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Parental Care and Its Relationship to Social Organization in the Montane Vole (Microtus montanus)
Betty McGuire and Melinda Novak
Journal of Mammalogy
Vol. 67, No. 2 (May, 1986), pp. 305-311
Published by: American Society of Mammalogists
Stable URL: http://www.jstor.org/stable/1380883
Page Count: 7
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The parental behavior of male and female montane voles (Microtus montanus) was evaluated by housing pairs of voles in a semi-naturalistic laboratory environment that provided runways and extensive space and cover. The male and female of each breeding pair occupied different nests, and consequently males rarely interacted with their offspring. Whereas maternal behavior showed a general decrease in frequency and duration from parturition onward, paternal care remained essentially nonexistent throughout the 20-day observation period. Males were less active than females and spent a large portion of their time resting in their nest or sitting in the runways. Despite agreement with field data on the nesting pattern of M. montanus, these results differ from those previously obtained in the laboratory environment. From a comparative perspective, parental behavior in the montane vole is similar to that of the meadow vole and different from that of the pine vole and prairie vole.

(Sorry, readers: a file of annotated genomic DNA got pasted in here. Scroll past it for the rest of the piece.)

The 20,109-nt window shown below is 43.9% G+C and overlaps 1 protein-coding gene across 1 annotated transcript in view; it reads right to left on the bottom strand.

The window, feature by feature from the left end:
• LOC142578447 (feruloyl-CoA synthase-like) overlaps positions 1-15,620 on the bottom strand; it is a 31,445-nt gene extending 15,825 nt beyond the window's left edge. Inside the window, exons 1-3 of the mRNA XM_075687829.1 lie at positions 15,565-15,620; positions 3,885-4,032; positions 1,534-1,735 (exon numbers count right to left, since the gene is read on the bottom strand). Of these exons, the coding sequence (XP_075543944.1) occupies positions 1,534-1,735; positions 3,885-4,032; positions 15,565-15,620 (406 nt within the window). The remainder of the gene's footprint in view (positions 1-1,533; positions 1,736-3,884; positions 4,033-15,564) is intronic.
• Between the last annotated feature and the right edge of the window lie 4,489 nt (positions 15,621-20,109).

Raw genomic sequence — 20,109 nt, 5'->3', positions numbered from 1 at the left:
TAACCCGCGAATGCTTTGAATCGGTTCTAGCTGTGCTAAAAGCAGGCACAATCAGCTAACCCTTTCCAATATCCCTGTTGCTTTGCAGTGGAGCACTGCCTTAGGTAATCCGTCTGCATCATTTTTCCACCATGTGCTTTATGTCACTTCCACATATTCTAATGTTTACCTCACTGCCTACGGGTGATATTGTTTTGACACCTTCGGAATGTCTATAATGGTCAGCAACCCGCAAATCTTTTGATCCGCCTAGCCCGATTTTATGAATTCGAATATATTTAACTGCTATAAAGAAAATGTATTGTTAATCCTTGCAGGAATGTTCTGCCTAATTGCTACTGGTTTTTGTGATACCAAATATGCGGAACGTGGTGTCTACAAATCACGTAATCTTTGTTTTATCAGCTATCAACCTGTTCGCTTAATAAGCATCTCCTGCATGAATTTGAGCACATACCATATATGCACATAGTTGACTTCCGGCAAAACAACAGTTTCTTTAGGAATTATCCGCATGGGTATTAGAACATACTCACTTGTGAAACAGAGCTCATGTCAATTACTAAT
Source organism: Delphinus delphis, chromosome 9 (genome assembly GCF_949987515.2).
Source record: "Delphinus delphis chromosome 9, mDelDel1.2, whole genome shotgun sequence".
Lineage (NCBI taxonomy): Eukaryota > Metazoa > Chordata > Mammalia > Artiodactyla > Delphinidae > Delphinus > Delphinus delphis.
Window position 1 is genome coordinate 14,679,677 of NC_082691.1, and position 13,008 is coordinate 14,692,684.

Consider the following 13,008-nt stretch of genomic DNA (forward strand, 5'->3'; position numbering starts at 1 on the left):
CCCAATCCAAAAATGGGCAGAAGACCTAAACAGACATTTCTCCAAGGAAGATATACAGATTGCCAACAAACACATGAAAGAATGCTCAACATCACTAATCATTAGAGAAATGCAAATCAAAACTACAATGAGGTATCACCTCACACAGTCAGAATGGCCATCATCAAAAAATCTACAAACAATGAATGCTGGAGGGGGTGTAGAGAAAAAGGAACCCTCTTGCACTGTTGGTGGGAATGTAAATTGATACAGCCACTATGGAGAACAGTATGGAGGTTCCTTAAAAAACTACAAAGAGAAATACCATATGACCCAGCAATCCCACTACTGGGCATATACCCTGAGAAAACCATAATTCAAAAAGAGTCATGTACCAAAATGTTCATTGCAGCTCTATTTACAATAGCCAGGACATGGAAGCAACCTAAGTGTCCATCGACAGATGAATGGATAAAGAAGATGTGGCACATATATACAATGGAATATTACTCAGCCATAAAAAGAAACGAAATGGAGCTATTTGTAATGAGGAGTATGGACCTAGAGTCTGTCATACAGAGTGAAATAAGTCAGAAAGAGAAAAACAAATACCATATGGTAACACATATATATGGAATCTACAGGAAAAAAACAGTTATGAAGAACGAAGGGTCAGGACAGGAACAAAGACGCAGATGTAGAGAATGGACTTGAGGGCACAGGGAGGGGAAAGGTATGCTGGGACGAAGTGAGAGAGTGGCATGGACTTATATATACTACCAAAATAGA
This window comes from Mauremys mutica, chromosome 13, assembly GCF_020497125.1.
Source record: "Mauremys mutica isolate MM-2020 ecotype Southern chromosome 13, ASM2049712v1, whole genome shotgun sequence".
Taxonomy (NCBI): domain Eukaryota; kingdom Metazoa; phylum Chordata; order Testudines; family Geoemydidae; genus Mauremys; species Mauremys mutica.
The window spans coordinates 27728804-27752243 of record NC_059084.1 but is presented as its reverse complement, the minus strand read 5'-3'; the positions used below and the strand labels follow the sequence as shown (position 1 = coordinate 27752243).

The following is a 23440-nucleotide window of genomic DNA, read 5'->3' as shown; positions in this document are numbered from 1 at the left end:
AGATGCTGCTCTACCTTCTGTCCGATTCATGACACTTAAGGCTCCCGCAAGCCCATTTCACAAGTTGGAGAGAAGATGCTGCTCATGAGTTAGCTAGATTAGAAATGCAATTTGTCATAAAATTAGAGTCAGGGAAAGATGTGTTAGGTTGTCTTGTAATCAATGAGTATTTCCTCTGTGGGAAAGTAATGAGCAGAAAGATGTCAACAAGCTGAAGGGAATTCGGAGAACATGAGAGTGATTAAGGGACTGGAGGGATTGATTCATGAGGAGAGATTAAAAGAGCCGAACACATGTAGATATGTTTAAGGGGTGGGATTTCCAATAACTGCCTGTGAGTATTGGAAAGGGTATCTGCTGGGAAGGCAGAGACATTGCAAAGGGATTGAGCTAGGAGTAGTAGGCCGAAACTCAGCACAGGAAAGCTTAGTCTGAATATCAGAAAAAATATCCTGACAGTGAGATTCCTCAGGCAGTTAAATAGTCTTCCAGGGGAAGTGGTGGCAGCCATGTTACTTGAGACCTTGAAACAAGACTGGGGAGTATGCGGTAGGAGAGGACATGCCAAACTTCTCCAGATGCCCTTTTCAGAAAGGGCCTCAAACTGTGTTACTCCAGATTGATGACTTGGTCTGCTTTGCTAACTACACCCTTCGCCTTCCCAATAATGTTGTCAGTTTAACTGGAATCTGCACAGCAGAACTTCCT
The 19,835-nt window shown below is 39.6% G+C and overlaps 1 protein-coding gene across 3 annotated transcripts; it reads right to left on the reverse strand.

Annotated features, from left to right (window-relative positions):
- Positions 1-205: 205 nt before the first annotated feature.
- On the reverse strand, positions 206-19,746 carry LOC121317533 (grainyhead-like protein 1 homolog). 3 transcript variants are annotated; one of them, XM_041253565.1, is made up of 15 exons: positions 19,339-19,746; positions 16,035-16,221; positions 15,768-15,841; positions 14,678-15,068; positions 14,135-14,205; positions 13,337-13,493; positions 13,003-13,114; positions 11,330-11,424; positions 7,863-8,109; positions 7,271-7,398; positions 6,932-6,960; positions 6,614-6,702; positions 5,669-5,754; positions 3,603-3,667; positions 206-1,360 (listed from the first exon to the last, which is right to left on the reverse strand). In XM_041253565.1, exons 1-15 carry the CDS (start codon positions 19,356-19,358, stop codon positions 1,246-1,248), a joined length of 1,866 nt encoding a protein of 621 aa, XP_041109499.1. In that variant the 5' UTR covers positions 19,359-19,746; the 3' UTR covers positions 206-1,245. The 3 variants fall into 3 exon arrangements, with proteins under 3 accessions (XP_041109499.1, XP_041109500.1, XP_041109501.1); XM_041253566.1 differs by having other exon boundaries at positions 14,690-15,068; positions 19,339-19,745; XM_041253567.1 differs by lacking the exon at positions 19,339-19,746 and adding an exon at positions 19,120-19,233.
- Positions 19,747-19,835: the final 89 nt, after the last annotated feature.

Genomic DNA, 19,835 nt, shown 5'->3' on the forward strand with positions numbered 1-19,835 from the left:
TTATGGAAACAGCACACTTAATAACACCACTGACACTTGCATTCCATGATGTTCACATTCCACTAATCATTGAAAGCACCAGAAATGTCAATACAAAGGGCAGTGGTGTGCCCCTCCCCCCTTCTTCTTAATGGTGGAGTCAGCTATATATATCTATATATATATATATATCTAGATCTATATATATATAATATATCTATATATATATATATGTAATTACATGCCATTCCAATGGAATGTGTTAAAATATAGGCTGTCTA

Journal of Mammalogy © 1986 American Society of Mammalogists